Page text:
Suppose that ($f_n$;$n \geq 1$) is a sequence of functions defined on an interval [a,b].We will say $f_n$ tends to $f$ uniformly on $[a,b]$ as n tends to infinity if for every $\epsilon>0$ there exists a $N$ so that;
$n \geq N$ implies $|f_n(x)-f(x)|<\epsilon$ for all $x \in [a,b]$.
$(i)$ Consider the functions $f_n:[0,2] \rightarrow \mathbb{R}$ defined by ;$$f_n(x) = \begin{cases} nx &\mbox{if } x \in [0,1/n] \\ 2-nx & \mbox{if } x \in [1/n,2/n]\\ 0 & \mbox{if } x \in [2/n,2] \end{cases} $$
and let $f(x)=0$ for all $x \in [0,2]$.
Show that for each $x \in [0,2]$ $f_n(x) \rightarrow f(x)$ as $n \rightarrow \infty$ but $f_n$ doesn't converge uniformly to $f$ on [0,2].

My Attempt
Firstly I plotted a few of the graphs of the sequence mainly; $f_i(x)$ for $i=1,...,6$ this gave me the following
enter image description here
There is an obvious trend for the functions, and convergence for any point $x$ to 0 is obvious by looking at the graph;
as as $n \rightarrow \infty$ the last interval of the function i.e $[2/n,2]$ get larger and larger and so for any $x$ there exists an $N$ such that for all $n>N$ $x \in [2/n,2]$ and so $f_n(x)=0$.
I am not very happy with this answer is there a better proof way of answering this, similarly for the uniform convergence how do I show it using epsilon delta??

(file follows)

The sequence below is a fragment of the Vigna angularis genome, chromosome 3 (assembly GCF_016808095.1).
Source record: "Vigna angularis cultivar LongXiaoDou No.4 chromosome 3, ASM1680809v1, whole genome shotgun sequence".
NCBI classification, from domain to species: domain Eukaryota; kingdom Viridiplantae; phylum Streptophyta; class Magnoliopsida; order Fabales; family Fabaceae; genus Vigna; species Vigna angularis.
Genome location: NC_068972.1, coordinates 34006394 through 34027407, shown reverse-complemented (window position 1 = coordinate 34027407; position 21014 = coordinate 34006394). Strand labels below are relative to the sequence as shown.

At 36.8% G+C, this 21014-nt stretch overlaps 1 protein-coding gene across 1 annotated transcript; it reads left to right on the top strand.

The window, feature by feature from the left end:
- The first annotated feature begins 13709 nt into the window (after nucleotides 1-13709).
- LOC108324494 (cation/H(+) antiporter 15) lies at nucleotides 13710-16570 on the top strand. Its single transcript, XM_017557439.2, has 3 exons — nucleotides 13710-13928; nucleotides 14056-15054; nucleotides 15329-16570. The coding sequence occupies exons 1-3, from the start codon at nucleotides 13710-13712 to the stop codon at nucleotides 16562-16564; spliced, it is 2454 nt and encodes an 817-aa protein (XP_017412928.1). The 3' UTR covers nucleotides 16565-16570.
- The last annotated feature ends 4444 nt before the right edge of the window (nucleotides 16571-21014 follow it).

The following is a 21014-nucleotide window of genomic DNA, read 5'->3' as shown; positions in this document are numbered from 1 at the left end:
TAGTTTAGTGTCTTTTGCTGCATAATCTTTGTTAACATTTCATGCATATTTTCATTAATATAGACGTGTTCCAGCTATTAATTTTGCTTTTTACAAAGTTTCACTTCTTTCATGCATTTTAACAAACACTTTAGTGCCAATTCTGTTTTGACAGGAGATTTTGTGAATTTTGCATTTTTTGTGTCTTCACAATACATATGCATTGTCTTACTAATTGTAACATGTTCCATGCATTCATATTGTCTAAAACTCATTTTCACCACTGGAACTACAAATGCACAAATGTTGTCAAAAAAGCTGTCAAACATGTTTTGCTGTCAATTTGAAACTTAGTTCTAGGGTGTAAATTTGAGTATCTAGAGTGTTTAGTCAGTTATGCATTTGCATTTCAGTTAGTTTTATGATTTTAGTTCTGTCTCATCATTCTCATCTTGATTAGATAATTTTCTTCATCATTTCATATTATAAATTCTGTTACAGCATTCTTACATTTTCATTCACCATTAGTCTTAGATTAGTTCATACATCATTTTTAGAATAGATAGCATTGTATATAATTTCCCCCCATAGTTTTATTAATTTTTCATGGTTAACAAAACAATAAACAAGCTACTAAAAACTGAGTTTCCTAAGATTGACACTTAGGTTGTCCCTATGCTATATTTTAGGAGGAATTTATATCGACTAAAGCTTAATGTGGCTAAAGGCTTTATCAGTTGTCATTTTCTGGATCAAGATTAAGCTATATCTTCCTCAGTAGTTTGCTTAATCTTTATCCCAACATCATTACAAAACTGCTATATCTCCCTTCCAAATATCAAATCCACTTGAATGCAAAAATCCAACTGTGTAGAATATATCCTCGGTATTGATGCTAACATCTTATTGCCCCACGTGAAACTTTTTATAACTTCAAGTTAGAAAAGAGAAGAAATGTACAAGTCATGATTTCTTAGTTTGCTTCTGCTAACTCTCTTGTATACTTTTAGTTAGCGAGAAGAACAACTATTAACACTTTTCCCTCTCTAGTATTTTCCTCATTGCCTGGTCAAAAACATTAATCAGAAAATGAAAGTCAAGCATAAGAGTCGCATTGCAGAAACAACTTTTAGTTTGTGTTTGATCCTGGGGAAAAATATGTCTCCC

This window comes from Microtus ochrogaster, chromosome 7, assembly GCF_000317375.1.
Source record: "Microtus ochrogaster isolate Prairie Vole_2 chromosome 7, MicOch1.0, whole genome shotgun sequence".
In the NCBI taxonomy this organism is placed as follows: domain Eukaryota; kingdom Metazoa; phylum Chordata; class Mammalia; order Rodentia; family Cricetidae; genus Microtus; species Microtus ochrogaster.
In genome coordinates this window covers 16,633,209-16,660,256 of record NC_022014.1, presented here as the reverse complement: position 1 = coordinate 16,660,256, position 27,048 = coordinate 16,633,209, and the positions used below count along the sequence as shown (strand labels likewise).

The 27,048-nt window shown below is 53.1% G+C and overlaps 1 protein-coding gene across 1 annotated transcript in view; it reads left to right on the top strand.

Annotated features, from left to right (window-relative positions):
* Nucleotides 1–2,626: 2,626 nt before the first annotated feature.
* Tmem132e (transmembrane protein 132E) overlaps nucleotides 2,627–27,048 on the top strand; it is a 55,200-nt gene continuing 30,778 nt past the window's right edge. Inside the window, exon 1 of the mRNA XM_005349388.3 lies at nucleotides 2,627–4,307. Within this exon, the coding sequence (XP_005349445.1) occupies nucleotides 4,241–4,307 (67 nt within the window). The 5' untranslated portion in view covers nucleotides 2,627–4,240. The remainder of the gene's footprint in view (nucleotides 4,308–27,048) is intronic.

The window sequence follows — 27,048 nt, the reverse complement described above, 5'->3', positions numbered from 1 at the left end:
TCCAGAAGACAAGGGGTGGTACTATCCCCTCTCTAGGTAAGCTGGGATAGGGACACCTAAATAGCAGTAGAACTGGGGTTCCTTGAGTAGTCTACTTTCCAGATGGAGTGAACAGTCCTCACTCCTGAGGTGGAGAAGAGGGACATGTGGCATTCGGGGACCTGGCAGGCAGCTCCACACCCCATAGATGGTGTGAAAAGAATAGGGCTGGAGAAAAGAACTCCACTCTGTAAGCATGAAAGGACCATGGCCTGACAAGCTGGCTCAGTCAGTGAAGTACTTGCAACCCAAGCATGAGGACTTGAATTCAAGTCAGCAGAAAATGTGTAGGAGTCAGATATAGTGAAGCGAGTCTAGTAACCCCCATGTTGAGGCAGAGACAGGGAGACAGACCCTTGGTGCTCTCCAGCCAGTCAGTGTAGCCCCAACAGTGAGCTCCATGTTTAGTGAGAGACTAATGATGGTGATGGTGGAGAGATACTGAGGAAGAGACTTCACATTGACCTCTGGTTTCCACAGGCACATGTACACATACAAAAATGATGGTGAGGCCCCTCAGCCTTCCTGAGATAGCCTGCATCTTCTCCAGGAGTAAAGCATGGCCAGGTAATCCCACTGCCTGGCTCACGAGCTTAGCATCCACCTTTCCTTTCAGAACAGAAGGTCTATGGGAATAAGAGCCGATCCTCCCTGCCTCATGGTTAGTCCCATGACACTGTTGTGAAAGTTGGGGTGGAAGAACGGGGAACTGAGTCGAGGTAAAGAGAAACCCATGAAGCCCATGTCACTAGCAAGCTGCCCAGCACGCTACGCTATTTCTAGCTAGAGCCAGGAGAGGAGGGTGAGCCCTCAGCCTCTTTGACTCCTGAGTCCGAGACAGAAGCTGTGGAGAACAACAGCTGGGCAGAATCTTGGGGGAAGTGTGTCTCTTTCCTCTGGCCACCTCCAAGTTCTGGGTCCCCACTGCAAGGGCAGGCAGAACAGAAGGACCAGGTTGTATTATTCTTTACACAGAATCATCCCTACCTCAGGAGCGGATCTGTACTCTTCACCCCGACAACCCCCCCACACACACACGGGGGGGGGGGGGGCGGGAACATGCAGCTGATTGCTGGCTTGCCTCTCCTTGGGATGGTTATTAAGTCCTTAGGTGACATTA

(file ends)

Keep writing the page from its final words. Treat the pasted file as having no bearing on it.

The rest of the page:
Any help would be much appreciated


1 Answer 1


$|f_n(x)-f(x)|<\epsilon$ for all $x$ means that $\sup_{x \in [a,b]} |f_n(x)-f(x)|<\epsilon$, but in your case $\sup_{x \in [0,2]}|f_n(x)-f(x)|=\max_{x \in [0,2]}|f_n(x)-0|=|f_n(1/n)|=n.(1/n)=1$ for every $n$ and this cannot be true for any $\epsilon<1$ independently how large you choose $n$.

  • $\begingroup$ Thank you very much for your comment, this might seem obvious but could you elaborate this part of your answer $\sup_{x \in [0,2]}|f_n(x)-f(x)|=\max_{x \in [0,2]}|f_n(x)-0|=|f_n(1/n)|$ $\endgroup$
    – user148713
    May 15, 2014 at 10:19
  • $\begingroup$ Your limit function is $f(x)=0$ for all $x \in [0,2]$. As you can see the maximum of every function is equal to 1 and the function $f_n(x)$ takes this maximum for $x=1/n$. This can be seen from your graph too. $\endgroup$
    – kmitov
    May 15, 2014 at 10:23
  • $\begingroup$ Yep got it Thank you I really appreciate it :) $\endgroup$
    – user148713
    May 15, 2014 at 10:34

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